By Andrew Hamlin
Northwest Asian Weekly
Hiroyuki Okiura’s anime feature “A Letter to Momo” was seven years in the making, including the story, script, and storyboarding. It’s also the filmmaker’s first turn in the director’s seat since 1999’s “Jin-Roh: The Wolf Brigade.” For all the planning, though, the film begins simply enough, with a medium-sized ferry bringing people and cars to an island in Japan’s Seto Inland Sea.The ferry brings a mother and daughter to a small island called Shio. Momo (voiced in Japanese by Karen Miyama, in English by Amanda Pace) and her mother, Ikuko (voiced by Japanese singer Yuka, and English-language voice actress Stephanie Sheh), left Tokyo after the death of Momo’s marine biologist father in a storm at sea.
The breathtaking scenery doesn’t much appeal to Momo, who’s despondent at losing her father. She is ashamed of how she acted right before his death. Her mother wants to help, but she’s busy with her own affairs, trying to provide for their future.
Momo misses her old friends, her old life, and the quietude of the island isn’t much after her Tokyo life. She soon begins seeing vague shapes and hearing voices, especially when her mother is away. To her initial horror, the reasons behind these odd phenomena soon reveal themselves.
The family is being visited by three other-worldly spirits, sometimes called goblins. Whatever their origins (a topic they don’t care to dwell on), they’re ubiquitous, noisy, constantly gobbling whatever food they can scrounge, and generally making a nuisance of themselves. And since Momo is the only one who can see them clearly (after a while), she gets blamed for their actions.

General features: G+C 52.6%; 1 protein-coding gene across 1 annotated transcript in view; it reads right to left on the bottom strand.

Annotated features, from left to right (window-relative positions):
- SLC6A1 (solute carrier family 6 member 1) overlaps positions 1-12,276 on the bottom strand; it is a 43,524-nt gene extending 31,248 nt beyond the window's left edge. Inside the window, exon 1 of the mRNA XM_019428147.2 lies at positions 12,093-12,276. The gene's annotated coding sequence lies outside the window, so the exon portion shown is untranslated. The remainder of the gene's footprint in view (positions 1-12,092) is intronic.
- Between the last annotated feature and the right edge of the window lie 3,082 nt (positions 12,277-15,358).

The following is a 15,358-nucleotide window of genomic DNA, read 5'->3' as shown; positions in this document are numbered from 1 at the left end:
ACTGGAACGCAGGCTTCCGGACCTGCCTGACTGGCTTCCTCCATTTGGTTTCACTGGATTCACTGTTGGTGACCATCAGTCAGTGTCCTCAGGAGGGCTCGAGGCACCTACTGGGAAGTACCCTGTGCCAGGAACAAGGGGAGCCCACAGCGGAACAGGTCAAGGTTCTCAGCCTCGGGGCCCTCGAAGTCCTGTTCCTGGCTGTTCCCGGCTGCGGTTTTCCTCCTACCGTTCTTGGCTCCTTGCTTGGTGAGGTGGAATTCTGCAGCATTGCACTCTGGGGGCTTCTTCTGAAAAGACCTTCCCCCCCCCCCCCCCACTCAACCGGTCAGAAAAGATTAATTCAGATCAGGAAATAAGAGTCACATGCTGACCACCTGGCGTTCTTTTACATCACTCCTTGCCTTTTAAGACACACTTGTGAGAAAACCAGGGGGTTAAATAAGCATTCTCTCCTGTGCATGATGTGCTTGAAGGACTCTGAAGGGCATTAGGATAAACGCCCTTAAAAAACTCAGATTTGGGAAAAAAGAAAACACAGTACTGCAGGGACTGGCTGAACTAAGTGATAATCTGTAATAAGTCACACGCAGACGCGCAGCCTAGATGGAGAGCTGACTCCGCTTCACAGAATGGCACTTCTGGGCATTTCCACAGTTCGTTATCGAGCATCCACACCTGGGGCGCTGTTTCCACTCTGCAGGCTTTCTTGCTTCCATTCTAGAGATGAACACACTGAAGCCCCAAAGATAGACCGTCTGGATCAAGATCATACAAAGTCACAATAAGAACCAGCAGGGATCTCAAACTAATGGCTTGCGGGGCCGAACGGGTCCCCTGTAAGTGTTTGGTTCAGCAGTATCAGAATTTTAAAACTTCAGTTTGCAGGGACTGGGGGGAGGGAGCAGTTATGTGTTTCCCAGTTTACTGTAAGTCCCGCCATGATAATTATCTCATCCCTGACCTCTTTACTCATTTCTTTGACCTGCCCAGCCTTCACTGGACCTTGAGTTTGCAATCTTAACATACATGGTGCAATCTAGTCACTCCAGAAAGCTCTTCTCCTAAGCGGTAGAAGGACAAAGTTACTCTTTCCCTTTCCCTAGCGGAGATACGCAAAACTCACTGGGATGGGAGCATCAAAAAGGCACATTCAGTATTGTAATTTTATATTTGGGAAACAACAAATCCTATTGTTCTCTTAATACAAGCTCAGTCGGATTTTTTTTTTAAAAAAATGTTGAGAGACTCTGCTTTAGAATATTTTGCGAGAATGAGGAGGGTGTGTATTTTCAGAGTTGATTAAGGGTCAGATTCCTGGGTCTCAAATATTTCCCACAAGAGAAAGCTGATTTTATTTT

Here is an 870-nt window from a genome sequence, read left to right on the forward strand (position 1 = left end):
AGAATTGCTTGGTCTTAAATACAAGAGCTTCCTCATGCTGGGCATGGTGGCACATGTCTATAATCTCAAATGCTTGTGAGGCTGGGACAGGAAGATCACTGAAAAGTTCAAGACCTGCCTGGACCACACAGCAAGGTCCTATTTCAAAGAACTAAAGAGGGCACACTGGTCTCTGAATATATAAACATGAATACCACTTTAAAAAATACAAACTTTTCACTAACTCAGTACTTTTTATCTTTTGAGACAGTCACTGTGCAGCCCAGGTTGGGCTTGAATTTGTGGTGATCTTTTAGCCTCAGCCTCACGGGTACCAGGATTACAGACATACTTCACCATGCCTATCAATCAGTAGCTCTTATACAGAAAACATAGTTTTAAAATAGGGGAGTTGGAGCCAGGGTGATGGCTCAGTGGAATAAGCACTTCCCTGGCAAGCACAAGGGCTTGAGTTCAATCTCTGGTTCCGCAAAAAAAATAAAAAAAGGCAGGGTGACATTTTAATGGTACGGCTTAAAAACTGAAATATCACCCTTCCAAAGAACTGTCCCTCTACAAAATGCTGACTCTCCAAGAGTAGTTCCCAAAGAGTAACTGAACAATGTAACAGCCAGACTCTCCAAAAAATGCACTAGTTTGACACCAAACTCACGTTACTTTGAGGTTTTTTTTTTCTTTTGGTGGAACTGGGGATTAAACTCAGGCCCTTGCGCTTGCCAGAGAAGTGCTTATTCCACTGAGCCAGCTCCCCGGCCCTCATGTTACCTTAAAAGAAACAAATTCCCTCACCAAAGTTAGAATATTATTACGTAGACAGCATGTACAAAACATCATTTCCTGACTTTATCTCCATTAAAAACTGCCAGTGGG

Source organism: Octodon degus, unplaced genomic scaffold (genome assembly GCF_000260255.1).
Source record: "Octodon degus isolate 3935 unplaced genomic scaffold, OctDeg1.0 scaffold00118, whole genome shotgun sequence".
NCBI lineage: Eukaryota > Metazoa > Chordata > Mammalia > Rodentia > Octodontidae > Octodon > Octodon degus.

Kawa (voiced by Koichi Yamadera and Fred Tatasciore) is a thick-bodied, rectangular-headed fellow with a huge bump on his scalp, fangs, and an inability to completely close his mouth. He’s brash and clearly thinks of himself as the leader of the group, although the other two don’t always go along.
Iwa (voiced by Toshiyuki Nishida and Dana Synder), the medium-sized apparition, looks like a chinless reptile with hair. He admires himself in mirrors and seems oblivious to his own silly appearance. He’s also vulgar and uncouth, prone to complaining even in the best of times.
Mame (voiced by Cho and Bob Bergen) is the smallest of the three and the most goblin-like. His eyes are perfect circles, but his ears point up and his enormous tongue constantly hangs out. Apart from his tongue issues, he’s very much like a mischievous toddler, who talks little and runs around a lot. Everyone else, including Momo, has to keep him from getting hurt, or accidentally hurting others.
The apparitions create a lot of trouble for Momo, as they perpetually steal food. But gradually, they hash out a mutual understanding between themselves and Momo, and they begin working to help each other. This all plays against the beautiful backdrop of the island, with its forests, farms, and surrounding ocean. Director Okiura masterfully melds nature, myth, and the power of caring. (end)
“A Letter to Momo” opens Friday, Sept. 5th, at Seattle’s Varsity Theatre, 4329 University Way N.E. in Seattle’s University District. Matinee screenings will be dubbed into English. Later shows will feature the original Japanese voices, with English subtitles. For prices and showtimes, call 206-781-5755 or check local listings.
Andrew Hamlin can be reached at firstname.lastname@example.org.